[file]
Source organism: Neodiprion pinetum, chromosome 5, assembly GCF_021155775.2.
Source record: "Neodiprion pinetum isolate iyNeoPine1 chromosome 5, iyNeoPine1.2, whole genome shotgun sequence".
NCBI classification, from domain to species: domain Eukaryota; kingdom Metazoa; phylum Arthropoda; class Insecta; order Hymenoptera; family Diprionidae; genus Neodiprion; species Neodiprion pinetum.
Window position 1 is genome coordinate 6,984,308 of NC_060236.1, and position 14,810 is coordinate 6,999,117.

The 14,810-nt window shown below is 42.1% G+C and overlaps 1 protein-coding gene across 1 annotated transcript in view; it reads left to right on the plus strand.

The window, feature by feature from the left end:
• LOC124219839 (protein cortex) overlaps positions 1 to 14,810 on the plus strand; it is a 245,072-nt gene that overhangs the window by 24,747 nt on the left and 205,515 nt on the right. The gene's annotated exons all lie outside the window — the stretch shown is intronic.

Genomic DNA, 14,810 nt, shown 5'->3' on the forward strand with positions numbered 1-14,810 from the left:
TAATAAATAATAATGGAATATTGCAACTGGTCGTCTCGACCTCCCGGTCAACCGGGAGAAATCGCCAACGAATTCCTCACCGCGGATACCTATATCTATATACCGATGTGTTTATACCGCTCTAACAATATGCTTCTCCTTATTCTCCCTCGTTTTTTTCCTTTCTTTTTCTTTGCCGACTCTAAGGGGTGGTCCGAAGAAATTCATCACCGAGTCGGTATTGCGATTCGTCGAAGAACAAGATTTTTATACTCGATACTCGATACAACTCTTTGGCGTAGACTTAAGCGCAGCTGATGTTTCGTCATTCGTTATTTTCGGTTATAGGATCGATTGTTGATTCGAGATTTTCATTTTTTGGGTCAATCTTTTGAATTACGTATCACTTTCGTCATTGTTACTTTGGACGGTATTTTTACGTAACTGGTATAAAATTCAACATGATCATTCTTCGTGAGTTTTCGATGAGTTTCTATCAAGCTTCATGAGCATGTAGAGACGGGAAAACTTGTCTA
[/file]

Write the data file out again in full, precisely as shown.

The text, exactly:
Source organism: Neodiprion pinetum, chromosome 5, assembly GCF_021155775.2.
Source record: "Neodiprion pinetum isolate iyNeoPine1 chromosome 5, iyNeoPine1.2, whole genome shotgun sequence".
NCBI classification, from domain to species: domain Eukaryota; kingdom Metazoa; phylum Arthropoda; class Insecta; order Hymenoptera; family Diprionidae; genus Neodiprion; species Neodiprion pinetum.
Window position 1 is genome coordinate 6,984,308 of NC_060236.1, and position 14,810 is coordinate 6,999,117.

The 14,810-nt window shown below is 42.1% G+C and overlaps 1 protein-coding gene across 1 annotated transcript in view; it reads left to right on the plus strand.

The window, feature by feature from the left end:
• LOC124219839 (protein cortex) overlaps positions 1 to 14,810 on the plus strand; it is a 245,072-nt gene that overhangs the window by 24,747 nt on the left and 205,515 nt on the right. The gene's annotated exons all lie outside the window — the stretch shown is intronic.

Genomic DNA, 14,810 nt, shown 5'->3' on the forward strand with positions numbered 1-14,810 from the left:
TAATAAATAATAATGGAATATTGCAACTGGTCGTCTCGACCTCCCGGTCAACCGGGAGAAATCGCCAACGAATTCCTCACCGCGGATACCTATATCTATATACCGATGTGTTTATACCGCTCTAACAATATGCTTCTCCTTATTCTCCCTCGTTTTTTTCCTTTCTTTTTCTTTGCCGACTCTAAGGGGTGGTCCGAAGAAATTCATCACCGAGTCGGTATTGCGATTCGTCGAAGAACAAGATTTTTATACTCGATACTCGATACAACTCTTTGGCGTAGACTTAAGCGCAGCTGATGTTTCGTCATTCGTTATTTTCGGTTATAGGATCGATTGTTGATTCGAGATTTTCATTTTTTGGGTCAATCTTTTGAATTACGTATCACTTTCGTCATTGTTACTTTGGACGGTATTTTTACGTAACTGGTATAAAATTCAACATGATCATTCTTCGTGAGTTTTCGATGAGTTTCTATCAAGCTTCATGAGCATGTAGAGACGGGAAAACTTGTCTA